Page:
It is noteworthy that larger block size transforms provides higher
transform coding gains for stationary signal and are experimentally
proved to contribute compression efficiency in various video codecs.
Challenges arise in the design of fast ADST, and hence hybrid
transform coding scheme, of any block sizes. The original ADST
kernel was derived as sin(
n (2k1)π
2N+1
) in [1], where N is the
block dimension, n and k denote the time and frequency indexes,
respectively, both ranging from 1 to N. The DCT kernel, on the
other hand, is of form cos(
(2n1)(k1)π
2N
). The butterfly structured
implementations of sinusoidal transforms exist if and only if the
denominator of the kernel argument, i.e., (2N +1) for the ADST and
2N for DCT, is a composite number (and ideally can be decomposed
into product of small integers). For this reason, most block-based
video (and image) codecs are designed to make the block size power
of two, e.g., N = 4, 8, 16, etc, for efficient computation of DCT
transformation. It, however, makes the original ADST not capable of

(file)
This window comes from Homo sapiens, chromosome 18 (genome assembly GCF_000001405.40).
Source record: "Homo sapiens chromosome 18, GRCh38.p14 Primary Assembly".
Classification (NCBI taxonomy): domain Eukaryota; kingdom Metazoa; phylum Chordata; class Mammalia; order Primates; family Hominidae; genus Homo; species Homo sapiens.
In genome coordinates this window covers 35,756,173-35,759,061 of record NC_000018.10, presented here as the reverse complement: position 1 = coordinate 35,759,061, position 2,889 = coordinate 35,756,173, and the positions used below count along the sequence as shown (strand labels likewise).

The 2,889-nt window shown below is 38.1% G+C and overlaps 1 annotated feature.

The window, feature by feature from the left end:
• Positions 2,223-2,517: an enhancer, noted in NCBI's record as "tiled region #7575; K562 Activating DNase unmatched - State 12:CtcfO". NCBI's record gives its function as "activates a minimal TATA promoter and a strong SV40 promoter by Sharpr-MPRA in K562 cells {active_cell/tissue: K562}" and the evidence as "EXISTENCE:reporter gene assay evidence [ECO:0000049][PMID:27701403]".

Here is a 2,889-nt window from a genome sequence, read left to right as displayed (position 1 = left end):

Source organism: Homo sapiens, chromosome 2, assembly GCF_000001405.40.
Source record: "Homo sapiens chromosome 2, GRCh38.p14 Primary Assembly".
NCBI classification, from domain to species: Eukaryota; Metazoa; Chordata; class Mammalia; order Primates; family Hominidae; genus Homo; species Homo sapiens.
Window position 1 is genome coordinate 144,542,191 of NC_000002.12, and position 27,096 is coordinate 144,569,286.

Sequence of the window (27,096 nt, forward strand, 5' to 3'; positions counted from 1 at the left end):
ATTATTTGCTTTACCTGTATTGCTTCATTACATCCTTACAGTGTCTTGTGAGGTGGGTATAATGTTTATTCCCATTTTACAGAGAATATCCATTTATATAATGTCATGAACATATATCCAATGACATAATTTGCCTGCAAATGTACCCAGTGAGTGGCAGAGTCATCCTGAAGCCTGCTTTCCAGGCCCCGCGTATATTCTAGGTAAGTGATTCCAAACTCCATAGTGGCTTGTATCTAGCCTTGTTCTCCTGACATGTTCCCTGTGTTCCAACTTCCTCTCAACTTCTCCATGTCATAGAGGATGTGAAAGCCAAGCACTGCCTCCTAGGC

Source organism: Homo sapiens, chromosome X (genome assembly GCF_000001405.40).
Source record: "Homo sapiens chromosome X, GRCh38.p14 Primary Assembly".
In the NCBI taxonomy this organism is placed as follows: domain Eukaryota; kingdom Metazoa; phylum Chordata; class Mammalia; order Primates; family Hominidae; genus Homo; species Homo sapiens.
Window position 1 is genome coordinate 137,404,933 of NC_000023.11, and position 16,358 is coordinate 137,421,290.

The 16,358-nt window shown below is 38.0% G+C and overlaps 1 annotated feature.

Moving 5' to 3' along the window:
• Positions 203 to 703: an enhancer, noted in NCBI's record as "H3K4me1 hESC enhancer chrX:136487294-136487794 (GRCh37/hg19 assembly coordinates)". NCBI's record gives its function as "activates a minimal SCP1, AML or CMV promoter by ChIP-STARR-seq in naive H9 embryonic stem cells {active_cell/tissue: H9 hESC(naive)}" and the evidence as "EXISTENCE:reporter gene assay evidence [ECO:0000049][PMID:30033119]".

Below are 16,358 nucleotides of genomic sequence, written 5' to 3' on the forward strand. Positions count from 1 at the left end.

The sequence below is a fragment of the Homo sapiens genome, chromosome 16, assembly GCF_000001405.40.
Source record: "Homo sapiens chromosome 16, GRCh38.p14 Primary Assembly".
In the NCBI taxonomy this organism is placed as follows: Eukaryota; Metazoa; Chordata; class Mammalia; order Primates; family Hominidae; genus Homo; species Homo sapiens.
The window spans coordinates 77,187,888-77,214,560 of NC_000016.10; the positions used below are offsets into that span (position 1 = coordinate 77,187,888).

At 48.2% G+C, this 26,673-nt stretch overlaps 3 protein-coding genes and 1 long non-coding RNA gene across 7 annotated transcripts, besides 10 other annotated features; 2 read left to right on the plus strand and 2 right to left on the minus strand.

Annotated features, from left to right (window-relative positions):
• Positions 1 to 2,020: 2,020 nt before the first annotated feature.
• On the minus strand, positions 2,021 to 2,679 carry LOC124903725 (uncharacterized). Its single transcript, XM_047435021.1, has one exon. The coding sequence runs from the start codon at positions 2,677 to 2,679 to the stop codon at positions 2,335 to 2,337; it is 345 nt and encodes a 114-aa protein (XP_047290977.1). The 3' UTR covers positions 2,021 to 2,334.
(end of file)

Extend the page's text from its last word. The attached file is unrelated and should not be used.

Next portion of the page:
fast implementation. For example, when N = 8, (2N + 1) turns out
to be 17, which is a prime number that precludes the possibility of
butterfly structure.
This work resolves this intrinsic conflict between DCT and the
original ADST by designing a new variant of ADST whose kernel
is of the form sin(
(2n1)(2k1)π
4N
). Clearly the denominator of the
kernel argument, 4N , is consistent with that of DCT, in that if 2N
is a power of two, so is 4N. Therefore, it can be implemented
in a butterfly structure, and is henceforth referred to as btf-ADST.
A prototype butterfly structured implementation of btf-ADST was
initially provided in [6]. The btf-ADST is a basis-wise approximation
to the original ADST, and well preserves the its superior coding
performance given the boundary condition. We hence use this btf-
ADST to replace the original ADST in the hybrid transform coding
scheme. The overall scheme thus selects the appropriate 1-D trans-
forms amongst the btf-ADST and DCT depending on the prediction
direction to form the 2-D transformation. Further note that while there
are many variants of butterfly design for the btf-ADST and DCT,
most of them targeted only on reducing the number of multiplica-
tions without consideration on the rounding effects of intermediate
steps
1